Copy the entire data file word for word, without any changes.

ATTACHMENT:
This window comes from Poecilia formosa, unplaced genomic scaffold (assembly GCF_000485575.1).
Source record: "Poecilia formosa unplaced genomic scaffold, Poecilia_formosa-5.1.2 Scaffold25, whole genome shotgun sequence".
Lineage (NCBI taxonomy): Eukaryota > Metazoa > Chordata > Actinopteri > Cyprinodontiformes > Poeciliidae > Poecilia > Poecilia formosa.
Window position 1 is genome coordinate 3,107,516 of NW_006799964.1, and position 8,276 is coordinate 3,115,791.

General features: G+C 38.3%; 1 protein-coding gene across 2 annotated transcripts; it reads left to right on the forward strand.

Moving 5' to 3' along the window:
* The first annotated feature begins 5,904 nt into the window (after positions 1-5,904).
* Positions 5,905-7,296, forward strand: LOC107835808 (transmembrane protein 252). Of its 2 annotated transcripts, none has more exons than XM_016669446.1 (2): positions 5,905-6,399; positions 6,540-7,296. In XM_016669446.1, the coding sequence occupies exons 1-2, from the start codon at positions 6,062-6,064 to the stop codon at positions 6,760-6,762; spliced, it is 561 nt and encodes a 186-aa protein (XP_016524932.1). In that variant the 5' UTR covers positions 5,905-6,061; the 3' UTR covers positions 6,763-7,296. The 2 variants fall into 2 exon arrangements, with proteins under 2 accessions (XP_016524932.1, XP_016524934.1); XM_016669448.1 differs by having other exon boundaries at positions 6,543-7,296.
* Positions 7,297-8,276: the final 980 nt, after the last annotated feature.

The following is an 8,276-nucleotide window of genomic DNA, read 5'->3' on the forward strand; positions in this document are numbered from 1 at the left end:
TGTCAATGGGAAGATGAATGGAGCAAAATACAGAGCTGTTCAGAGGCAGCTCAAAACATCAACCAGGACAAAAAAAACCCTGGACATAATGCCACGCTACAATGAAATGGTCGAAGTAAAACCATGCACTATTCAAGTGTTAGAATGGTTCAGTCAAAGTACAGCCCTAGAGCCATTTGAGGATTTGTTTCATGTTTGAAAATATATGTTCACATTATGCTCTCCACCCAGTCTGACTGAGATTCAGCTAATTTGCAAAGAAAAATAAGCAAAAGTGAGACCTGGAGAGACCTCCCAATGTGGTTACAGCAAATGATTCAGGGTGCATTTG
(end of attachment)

This window comes from Poecilia formosa, unplaced genomic scaffold (assembly GCF_000485575.1).
Source record: "Poecilia formosa unplaced genomic scaffold, Poecilia_formosa-5.1.2 Scaffold25, whole genome shotgun sequence".
Lineage (NCBI taxonomy): Eukaryota > Metazoa > Chordata > Actinopteri > Cyprinodontiformes > Poeciliidae > Poecilia > Poecilia formosa.
Window position 1 is genome coordinate 3,107,516 of NW_006799964.1, and position 8,276 is coordinate 3,115,791.

General features: G+C 38.3%; 1 protein-coding gene across 2 annotated transcripts; it reads left to right on the forward strand.

Moving 5' to 3' along the window:
* The first annotated feature begins 5,904 nt into the window (after positions 1-5,904).
* Positions 5,905-7,296, forward strand: LOC107835808 (transmembrane protein 252). Of its 2 annotated transcripts, none has more exons than XM_016669446.1 (2): positions 5,905-6,399; positions 6,540-7,296. In XM_016669446.1, the coding sequence occupies exons 1-2, from the start codon at positions 6,062-6,064 to the stop codon at positions 6,760-6,762; spliced, it is 561 nt and encodes a 186-aa protein (XP_016524932.1). In that variant the 5' UTR covers positions 5,905-6,061; the 3' UTR covers positions 6,763-7,296. The 2 variants fall into 2 exon arrangements, with proteins under 2 accessions (XP_016524932.1, XP_016524934.1); XM_016669448.1 differs by having other exon boundaries at positions 6,543-7,296.
* Positions 7,297-8,276: the final 980 nt, after the last annotated feature.

The following is an 8,276-nucleotide window of genomic DNA, read 5'->3' on the forward strand; positions in this document are numbered from 1 at the left end:
TGTCAATGGGAAGATGAATGGAGCAAAATACAGAGCTGTTCAGAGGCAGCTCAAAACATCAACCAGGACAAAAAAAACCCTGGACATAATGCCACGCTACAATGAAATGGTCGAAGTAAAACCATGCACTATTCAAGTGTTAGAATGGTTCAGTCAAAGTACAGCCCTAGAGCCATTTGAGGATTTGTTTCATGTTTGAAAATATATGTTCACATTATGCTCTCCACCCAGTCTGACTGAGATTCAGCTAATTTGCAAAGAAAAATAAGCAAAAGTGAGACCTGGAGAGACCTCCCAATGTGGTTACAGCAAATGATTCAGGGTGCATTTG